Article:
Immigration

ICE Failed to Properly Screen Veterans Before Deporting Them

ICE agents told investigators they were "unaware" of policies to avoid deporting veterans—the same policies the agency assured me it was following in 2016.

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America's immigration enforcement agency respects the troops, except when it forgets and deports them improperly.

According to a report released last week by the Government Accountability Office (GAO), U.S. Immigrations and Customs Enforcement (ICE) agents regularly failed to follow procedures when deciding whether to deport former military service members. All veteran cases are supposed to get bumped up to a senior official for review, for example, but the agency didn't bother to do this in 70 percent of the relevant cases that the GAO reviewed.

ICE's criminal investigators told the GAO they were "unaware" of the policies. If true, ICE must have developed a bad case of amnesia sometime after 2016, when an agency spokesperson assured me that it "respects the service and sacrifice of those in military service, and is very deliberate in its review of cases involving veterans."

In 2016, I reported on deported U.S. military veterans living in Tijuana. Although the Trump administration's restrictions have led to a steep decline, noncitizens have traditionally been able to enlist in the U.S. military, and more than 100,000 lawful permanent residents—commonly called green card holders—have served since 2001.

But they can still be kicked out of the country if they later commit a deportable offense. They then face challenges getting medical care and other benefits they are supposedly guaranteed, the GAO found. (In a morbid bureaucratic twist, deported veterans are still eligible for burial on U.S. soil with full military honors. So basically, they're barred from reentering the country unless they're dead.)

According to its own policies, ICE is supposed to consider military service in deportation cases and elevate those cases to senior officials. In 2016, an ICE spokesperson told me that the agency "respects the service and sacrifice of those in military service, and is very deliberate in its review of cases involving veterans.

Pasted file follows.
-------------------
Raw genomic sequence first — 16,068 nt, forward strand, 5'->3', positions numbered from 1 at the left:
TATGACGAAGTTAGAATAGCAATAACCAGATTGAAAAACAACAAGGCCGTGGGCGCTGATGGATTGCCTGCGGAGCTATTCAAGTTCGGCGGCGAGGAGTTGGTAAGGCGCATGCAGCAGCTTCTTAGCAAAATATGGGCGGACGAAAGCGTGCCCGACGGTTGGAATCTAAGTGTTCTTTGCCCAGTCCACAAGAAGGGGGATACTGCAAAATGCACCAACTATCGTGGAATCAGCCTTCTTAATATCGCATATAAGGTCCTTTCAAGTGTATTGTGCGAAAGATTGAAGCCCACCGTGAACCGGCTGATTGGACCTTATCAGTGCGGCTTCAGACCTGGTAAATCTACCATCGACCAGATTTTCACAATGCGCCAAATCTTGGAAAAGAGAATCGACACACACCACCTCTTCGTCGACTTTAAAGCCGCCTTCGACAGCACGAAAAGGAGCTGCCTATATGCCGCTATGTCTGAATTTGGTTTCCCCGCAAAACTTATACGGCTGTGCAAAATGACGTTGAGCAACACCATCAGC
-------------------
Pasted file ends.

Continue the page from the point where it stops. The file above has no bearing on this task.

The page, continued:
"Any action taken by ICE that may result in the removal of an alien with military service must be authorized by the senior leadership in a field office, following an evaluation by local counsel," the spokesperson said. "ICE exercises prosecutorial discretion on a case-by-case basis, when appropriate, for members of the armed forces who have honorably served our country. ICE specifically identifies service in the U.S. military as a positive factor that should be considered when deciding whether or not prosecutorial discretion should be exercised."

Yet ICE's investigative branch told the GAO that it was "unaware of the policies" prior to the GAO review, and that its agents "do not distinguish between veterans and nonveterans when conducting administrative or criminal investigations or when deciding whether to [initiate removal proceedings]."

I asked ICE to comment on the GAO report, noting the logical gap between what ICE told me what it told GAO investigators. An agency spokesperson replied that the agency stands by its statement. Rest assured, gentle reader, that ICE still insists it "respects the service and sacrifice of those in military service, and is very deliberate in its review of cases involving veterans."

The spokesperson also says that ICE's investigative team is required by law to detain and process for removal those who commit deportable crimes, and in all of the cases the GAO reviewed, "the individuals were placed into removal proceedings because of felony convictions related to drugs; sexual abuse, of which 18 involved minors; firearms, explosives, or explosive material; kidnapping; terrorist threats; and other crimes."

The spokesperson noted that detainees still receive additional review during immigration removal proceedings, and ICE has pledged to update its training in response to the GAO report.

Yet Hector Barajas—a former Army paratrooper who started a support group for veterans in Tijuana after finding dozens, like himself, who had been deported—tells The Washington Post he only saw ICE exercise its prosecutorial discretion in one single case.

No one knows just how many veterans have been deported. The government doesn't track such cases, although that's one of the GAO's recommendations.

"Deporting veterans represents a failure by our government that could have been prevented if ICE officials had been adhering to agency policies," House Committee on Veterans' Affairs Chairman Mark Takano (D–Calif.) writes in a letter to Acting ICE Director Mark Morgan. "This level of carelessness and disregard for official procedures is negligent and unacceptable."

Another Army and National Guard veteran I interviewed, Clayton Gordon, was arrested by ICE agents in 2013, three years after he successfully completed probation for cocaine possession. ICE detained Gordon for five months without a bail hearing, a practice a federal appeals court declared unconstitutional. Gordon then fought a five-year legal battle before a judge finally ruled last December that he could stay in the U.S.

"I still feel proud," Gordon told me in 2016, while his removal case was still pending. "I still have a flag in my yard. I don't care. It's a stupid law. It's just a thing that happens. In 1996 this wasn't happening. Wrong place, wrong time, I guess, but regardless I still love America. If they asked me [to enlist] again, I'd go again."

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  1. Another reason to get rid of ICE.